All Saints – Narrative Lectionary 4
November 5, 2017
Grace, Mankato, MN
1 Kings 19.1-18
Something is wrong with Elijah and it sure looks like depression, but we don’t know for sure. He’s just come off of his most stunning display of God’s power and here he is wishing for death. A lot has happened since last week’s story about the dedication of the temple built under Solomon. Solomon’s son Rehoboam has taken some bad advice and refused to ease the peoples’ burden imposed by his father during his ambitious building program.
As a result, the nation has split into two kingdoms, the Northern kingdom of Israel and the Southern kingdom of Judah. Thus follows a succession of mostly evil kings punctuated by the occasional good king. One of the most notably bad kings is Ahab, and his wickeder foreign wife Jezebel. With Jezebel comes her god, Baal, which Ahab and the Israelites embrace enthusiastically.
In a fiery contest just before today’s text, Elijah proves this god to be impotent, resulting in a bloodbath that kills all of Baal’s prophets. It was an impressive victory, one of many times God’s power has been shown through Elijah. Yet, at Jezebel’s threat, Elijah flees to the wilderness, going as far away as possible. In doing so, he feels cut off from God. We don’t know exactly what’s wrong with Elijah, but we know that his story isn’t unusual.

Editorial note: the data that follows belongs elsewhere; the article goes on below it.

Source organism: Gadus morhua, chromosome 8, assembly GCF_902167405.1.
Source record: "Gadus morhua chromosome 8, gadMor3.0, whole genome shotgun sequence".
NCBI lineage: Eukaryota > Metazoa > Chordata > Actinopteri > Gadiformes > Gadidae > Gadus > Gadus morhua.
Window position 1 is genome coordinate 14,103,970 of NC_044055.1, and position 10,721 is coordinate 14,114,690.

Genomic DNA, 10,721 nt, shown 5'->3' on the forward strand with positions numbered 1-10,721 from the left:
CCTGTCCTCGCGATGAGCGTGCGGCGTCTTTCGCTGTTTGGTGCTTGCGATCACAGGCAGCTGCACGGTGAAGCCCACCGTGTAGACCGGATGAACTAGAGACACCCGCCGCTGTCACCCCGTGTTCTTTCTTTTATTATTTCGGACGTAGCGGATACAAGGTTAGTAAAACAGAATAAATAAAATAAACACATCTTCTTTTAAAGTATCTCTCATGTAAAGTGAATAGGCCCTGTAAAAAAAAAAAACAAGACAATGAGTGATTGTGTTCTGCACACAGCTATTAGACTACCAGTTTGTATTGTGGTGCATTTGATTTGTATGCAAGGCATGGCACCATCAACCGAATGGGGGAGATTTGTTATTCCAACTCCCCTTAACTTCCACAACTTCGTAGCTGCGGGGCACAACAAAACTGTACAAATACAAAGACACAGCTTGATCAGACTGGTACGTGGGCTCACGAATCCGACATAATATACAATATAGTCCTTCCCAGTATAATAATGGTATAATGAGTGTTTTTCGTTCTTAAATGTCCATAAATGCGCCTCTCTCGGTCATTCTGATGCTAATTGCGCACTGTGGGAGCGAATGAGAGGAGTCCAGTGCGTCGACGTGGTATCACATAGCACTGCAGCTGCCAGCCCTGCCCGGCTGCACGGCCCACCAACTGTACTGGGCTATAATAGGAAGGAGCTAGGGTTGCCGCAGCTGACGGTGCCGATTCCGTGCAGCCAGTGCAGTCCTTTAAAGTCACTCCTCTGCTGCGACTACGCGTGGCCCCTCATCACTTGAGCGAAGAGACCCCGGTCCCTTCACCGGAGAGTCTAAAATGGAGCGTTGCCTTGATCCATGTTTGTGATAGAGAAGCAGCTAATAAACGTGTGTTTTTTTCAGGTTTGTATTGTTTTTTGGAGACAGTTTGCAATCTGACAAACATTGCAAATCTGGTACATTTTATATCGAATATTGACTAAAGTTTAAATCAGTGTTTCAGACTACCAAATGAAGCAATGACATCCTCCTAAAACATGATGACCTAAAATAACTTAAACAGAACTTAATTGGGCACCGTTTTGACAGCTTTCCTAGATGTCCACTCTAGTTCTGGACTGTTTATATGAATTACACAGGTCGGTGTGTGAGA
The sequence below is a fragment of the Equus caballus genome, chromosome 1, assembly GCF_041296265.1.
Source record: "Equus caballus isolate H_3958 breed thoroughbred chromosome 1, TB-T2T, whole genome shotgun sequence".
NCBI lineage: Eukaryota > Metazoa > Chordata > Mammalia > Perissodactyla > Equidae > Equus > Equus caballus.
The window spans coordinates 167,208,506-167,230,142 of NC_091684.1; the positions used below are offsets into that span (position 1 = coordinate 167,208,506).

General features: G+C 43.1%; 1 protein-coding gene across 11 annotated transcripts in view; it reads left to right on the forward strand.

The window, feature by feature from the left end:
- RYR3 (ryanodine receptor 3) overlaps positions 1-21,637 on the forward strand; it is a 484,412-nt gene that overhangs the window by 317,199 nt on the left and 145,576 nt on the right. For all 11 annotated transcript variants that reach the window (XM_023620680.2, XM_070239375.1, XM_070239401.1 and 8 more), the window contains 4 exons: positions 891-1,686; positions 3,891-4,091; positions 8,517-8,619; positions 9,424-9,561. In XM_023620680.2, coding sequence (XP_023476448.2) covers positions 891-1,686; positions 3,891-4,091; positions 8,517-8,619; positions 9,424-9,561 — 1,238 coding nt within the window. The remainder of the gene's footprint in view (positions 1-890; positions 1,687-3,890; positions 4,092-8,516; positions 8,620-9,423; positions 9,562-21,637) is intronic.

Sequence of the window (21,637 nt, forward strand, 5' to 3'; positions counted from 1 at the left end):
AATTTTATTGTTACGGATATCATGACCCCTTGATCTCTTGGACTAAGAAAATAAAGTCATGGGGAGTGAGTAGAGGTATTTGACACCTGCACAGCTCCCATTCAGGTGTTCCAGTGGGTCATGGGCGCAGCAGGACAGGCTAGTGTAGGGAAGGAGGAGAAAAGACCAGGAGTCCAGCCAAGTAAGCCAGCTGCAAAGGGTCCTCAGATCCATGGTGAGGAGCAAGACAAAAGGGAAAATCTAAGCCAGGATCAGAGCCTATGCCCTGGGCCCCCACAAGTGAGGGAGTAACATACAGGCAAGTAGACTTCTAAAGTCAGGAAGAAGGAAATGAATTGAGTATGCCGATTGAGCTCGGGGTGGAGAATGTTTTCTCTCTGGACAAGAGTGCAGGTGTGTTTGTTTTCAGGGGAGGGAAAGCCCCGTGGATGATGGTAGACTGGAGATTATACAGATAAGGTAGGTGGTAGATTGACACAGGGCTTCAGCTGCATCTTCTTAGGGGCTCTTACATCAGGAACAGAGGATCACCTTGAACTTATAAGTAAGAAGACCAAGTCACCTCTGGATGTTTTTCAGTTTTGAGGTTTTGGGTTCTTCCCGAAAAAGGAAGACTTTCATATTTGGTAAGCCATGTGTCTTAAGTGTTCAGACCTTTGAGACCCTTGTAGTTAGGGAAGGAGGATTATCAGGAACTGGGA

Shortly after Mother Teresa of Calcutta passed away, a book containing copies of letters she had written to spiritual guides and mentors revealed a long history of feeling cut off from God. After hearing Christ’s call to work among the poor of India, Teresa never heard his voice again. It was a long dark night of the soul for her. In one such letter from September 1979 she writes, “Jesus has a very special love for you. [But] as for me—The silence and the emptiness is so great—that I look and do not see,—Listen and do not hear.”
Contrary to what many commentators say, I see in both Elijah and Mother Teresa not whininess but rather the willingness to open their hearts and be vulnerable. Sociologist Brené Brown reminds us that courage literally means to share one’s heart with another. Wholehearted living comes from being vulnerable with another, experiencing compassion, both for others and for ourselves. Elijah has the courage to pour out his heart to God and Mother Teresa likewise through her confessors. God in his boundless compassion meets Elijah in the wilderness of his life providing strength for the journey, not with trumpets blaring a fanfare but simple bread and drink. In ways we may not see or understand, God did the same for Teresa.
Today is All Saints Sunday, when we remember those who have died in the past year. We think of saints as those who are exceptionally good people or those who have given their lives for their faith, but I want to add another dimension. I think that saints are people like you and me who have experienced the wilderness of faith, who have felt cut off from God, yet have opened our hearts and received strength for the journey in some way.
As we take Holy Communion today, we’ll be joined by saints past, present and future. All of us will be testifying to a God who also risked himself by taking on human flesh, walking with us on our journeys, and giving himself to us. Our newest saint through baptism, Aria, will be surrounded by and encouraged by her family and community of faith who stand testimony to God’s compassion, just like Ss Elijah and Teresa. In the wildernesses of your lives, may you know God’s presence and strength for the time ahead. Amen.